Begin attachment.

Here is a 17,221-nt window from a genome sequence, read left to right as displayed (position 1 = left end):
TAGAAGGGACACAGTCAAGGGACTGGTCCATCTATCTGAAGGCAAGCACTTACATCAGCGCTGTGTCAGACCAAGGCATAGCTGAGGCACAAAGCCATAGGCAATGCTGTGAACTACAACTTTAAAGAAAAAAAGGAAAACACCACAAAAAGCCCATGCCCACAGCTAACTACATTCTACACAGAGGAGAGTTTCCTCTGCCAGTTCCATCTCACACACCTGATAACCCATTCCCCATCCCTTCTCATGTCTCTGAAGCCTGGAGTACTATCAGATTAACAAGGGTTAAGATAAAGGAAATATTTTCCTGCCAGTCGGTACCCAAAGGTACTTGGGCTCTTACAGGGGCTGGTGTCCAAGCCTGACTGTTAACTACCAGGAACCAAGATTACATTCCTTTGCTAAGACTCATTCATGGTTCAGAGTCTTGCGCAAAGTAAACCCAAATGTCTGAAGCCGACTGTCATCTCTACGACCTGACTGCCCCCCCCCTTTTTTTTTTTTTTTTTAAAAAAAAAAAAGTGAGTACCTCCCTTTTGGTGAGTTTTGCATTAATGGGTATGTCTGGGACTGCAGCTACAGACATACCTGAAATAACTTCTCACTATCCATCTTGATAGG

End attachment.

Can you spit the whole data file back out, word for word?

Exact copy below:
Here is a 17,221-nt window from a genome sequence, read left to right as displayed (position 1 = left end):
TAGAAGGGACACAGTCAAGGGACTGGTCCATCTATCTGAAGGCAAGCACTTACATCAGCGCTGTGTCAGACCAAGGCATAGCTGAGGCACAAAGCCATAGGCAATGCTGTGAACTACAACTTTAAAGAAAAAAAGGAAAACACCACAAAAAGCCCATGCCCACAGCTAACTACATTCTACACAGAGGAGAGTTTCCTCTGCCAGTTCCATCTCACACACCTGATAACCCATTCCCCATCCCTTCTCATGTCTCTGAAGCCTGGAGTACTATCAGATTAACAAGGGTTAAGATAAAGGAAATATTTTCCTGCCAGTCGGTACCCAAAGGTACTTGGGCTCTTACAGGGGCTGGTGTCCAAGCCTGACTGTTAACTACCAGGAACCAAGATTACATTCCTTTGCTAAGACTCATTCATGGTTCAGAGTCTTGCGCAAAGTAAACCCAAATGTCTGAAGCCGACTGTCATCTCTACGACCTGACTGCCCCCCCCCTTTTTTTTTTTTTTTTTAAAAAAAAAAAAGTGAGTACCTCCCTTTTGGTGAGTTTTGCATTAATGGGTATGTCTGGGACTGCAGCTACAGACATACCTGAAATAACTTCTCACTATCCATCTTGATAGG